Pavilion Dance by Nicola Lancre

Pavilion Dance by Nicola Lancre

Painting by French artist Nicolas Lancre “Dancing in the pavilion”. The size of the painting is 130 x 97 cm, oil on canvas. Beginning in 1715, public dance evenings and balls were held in famous buildings and palaces in Paris, and the royal decree gave the middle-class people the opportunity, for a certain fee, to take part in these ones dedicated exclusively to dancing and amusements.

Pavilion – in the architecture of a small, isolated amusement house or gazebo in the garden or park, usually having a round or quadrangular shape. The French use this word, moreover, to designate parts of a more or less extensive building, if these parts have the appearance of separate buildings, round or square in plan, adjacent to the building from the sides or occupying its center, such as the Pavilions of the Tulleri Palace in Paris. The Tullera or Tuileries is a palace that existed in Paris on the right bank of the river Seine, with its main facade facing the extensive garden of the same name. extending to Place de la Concorde.

It consisted of three pavilions interconnected by less high, in comparison with them, buildings: from the middle pavilion, called the “Pavilion of the Clock” and and from two side pavilions – the Marsan Pavilion and the Flora Pavilion. The Tulleri Palace began to be built by Queen Catherine de Medici; the builders were the architects Philibert Delorme and Bulyan. Initially, the palace consisted only of the middle pavilion and two short side wings; the remaining units were attached to him under Henry IV, Louis XIII and Louis XIV. The interior of the palace, restored by architects Persier and Fontaine under Napoleon I, Louis-Philippe and Napoleon III, was distinguished by its excellent location of apartments and the luxury of decoration.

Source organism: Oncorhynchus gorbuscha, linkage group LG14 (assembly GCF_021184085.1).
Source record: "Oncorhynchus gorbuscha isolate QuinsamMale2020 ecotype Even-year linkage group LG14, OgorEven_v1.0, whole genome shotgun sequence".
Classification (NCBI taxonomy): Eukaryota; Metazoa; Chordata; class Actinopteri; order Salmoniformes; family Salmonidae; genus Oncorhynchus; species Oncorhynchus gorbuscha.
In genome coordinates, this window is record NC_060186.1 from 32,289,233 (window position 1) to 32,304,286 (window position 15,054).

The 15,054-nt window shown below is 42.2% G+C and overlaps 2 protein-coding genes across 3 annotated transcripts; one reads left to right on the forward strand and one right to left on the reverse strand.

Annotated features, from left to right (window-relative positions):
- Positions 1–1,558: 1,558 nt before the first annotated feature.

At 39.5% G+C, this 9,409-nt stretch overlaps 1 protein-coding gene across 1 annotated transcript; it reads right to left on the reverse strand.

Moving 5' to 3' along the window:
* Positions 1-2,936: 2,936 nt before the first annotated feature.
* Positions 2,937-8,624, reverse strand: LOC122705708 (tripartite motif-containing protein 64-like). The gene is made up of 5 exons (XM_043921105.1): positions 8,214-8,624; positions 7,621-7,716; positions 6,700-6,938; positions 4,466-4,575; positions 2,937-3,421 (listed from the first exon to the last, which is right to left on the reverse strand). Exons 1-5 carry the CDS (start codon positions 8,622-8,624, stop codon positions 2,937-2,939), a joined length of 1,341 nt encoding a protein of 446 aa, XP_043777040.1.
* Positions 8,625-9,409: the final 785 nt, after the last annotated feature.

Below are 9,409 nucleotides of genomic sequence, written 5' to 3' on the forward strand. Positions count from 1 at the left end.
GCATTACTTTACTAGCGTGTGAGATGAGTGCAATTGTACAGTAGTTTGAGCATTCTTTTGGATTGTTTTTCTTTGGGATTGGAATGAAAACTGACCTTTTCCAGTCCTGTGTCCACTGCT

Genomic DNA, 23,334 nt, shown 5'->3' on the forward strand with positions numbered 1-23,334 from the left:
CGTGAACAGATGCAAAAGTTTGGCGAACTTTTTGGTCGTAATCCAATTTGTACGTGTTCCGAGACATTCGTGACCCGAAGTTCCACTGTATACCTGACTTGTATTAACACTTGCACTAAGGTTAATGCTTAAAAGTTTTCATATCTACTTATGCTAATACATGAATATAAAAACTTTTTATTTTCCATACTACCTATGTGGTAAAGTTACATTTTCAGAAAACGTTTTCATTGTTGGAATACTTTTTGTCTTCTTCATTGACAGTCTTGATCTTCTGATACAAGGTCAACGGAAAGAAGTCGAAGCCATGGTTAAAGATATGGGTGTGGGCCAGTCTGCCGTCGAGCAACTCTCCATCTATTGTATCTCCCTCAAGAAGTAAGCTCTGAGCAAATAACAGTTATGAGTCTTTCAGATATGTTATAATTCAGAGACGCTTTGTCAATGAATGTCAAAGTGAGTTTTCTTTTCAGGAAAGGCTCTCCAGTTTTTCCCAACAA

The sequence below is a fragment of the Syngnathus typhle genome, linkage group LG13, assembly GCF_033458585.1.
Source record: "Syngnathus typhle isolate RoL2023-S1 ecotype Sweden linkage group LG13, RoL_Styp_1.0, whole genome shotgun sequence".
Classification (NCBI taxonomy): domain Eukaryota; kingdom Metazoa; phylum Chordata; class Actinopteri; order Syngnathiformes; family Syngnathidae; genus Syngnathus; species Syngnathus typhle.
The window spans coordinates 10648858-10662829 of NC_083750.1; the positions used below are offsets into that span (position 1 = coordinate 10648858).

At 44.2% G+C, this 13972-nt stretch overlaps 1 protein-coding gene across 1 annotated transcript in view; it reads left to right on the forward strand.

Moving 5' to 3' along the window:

The garden adjoining Tulleri was built in 1600 and then in 1655 was beautifully planned by the famous garden architect Louis XIV Lenotrom in French taste, with terraces, large straight avenues, flower gardens, water pools, fountains, etc. Napoleon I decorated this garden even more and surrounded by a magnificent lattice. The garden, adjacent to Tulle, was one of the most attractive places for walking the Parisians and their children’s games.

1 Star2 Stars3 Stars4 Stars5 Stars (2 votes, average: 4.00 out of 5)